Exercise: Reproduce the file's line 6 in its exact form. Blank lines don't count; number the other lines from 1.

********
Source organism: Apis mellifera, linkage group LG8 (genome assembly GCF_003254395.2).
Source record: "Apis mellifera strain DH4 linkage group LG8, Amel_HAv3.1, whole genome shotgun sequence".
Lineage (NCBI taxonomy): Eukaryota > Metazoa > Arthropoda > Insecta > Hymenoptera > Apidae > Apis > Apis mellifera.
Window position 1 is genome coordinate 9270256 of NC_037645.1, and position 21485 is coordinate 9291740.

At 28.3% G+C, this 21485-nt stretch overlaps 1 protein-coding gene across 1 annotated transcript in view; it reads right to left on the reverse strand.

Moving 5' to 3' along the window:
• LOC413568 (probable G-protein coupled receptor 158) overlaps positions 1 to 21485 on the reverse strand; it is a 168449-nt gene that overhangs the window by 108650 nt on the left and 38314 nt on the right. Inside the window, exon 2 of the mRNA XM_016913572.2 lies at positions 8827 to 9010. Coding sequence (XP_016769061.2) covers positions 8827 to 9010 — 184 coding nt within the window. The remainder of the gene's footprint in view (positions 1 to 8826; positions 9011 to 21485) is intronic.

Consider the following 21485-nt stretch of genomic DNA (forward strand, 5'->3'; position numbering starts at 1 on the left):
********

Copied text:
Moving 5' to 3' along the window: